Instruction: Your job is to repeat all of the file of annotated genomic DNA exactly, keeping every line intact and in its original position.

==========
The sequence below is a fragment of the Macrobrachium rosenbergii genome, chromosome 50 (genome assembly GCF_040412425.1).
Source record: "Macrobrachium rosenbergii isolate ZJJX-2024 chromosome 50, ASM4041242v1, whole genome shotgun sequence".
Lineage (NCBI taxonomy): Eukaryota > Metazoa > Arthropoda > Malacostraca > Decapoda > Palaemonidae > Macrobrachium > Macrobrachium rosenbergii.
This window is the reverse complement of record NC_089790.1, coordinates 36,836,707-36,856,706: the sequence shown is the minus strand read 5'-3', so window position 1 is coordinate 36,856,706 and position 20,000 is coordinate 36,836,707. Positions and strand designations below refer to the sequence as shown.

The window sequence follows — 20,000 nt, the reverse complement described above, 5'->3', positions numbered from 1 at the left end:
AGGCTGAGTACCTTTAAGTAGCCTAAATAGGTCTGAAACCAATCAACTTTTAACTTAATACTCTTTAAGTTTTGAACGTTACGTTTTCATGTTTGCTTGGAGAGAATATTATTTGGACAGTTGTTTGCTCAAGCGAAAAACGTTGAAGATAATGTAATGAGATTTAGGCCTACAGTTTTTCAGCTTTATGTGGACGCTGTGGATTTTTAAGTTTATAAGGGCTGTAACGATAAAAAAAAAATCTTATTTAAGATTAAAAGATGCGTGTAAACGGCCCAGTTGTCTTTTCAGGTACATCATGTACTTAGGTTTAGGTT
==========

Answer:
The sequence below is a fragment of the Macrobrachium rosenbergii genome, chromosome 50 (genome assembly GCF_040412425.1).
Source record: "Macrobrachium rosenbergii isolate ZJJX-2024 chromosome 50, ASM4041242v1, whole genome shotgun sequence".
Lineage (NCBI taxonomy): Eukaryota > Metazoa > Arthropoda > Malacostraca > Decapoda > Palaemonidae > Macrobrachium > Macrobrachium rosenbergii.
This window is the reverse complement of record NC_089790.1, coordinates 36,836,707-36,856,706: the sequence shown is the minus strand read 5'-3', so window position 1 is coordinate 36,856,706 and position 20,000 is coordinate 36,836,707. Positions and strand designations below refer to the sequence as shown.

The window sequence follows — 20,000 nt, the reverse complement described above, 5'->3', positions numbered from 1 at the left end:
AGGCTGAGTACCTTTAAGTAGCCTAAATAGGTCTGAAACCAATCAACTTTTAACTTAATACTCTTTAAGTTTTGAACGTTACGTTTTCATGTTTGCTTGGAGAGAATATTATTTGGACAGTTGTTTGCTCAAGCGAAAAACGTTGAAGATAATGTAATGAGATTTAGGCCTACAGTTTTTCAGCTTTATGTGGACGCTGTGGATTTTTAAGTTTATAAGGGCTGTAACGATAAAAAAAAAATCTTATTTAAGATTAAAAGATGCGTGTAAACGGCCCAGTTGTCTTTTCAGGTACATCATGTACTTAGGTTTAGGTT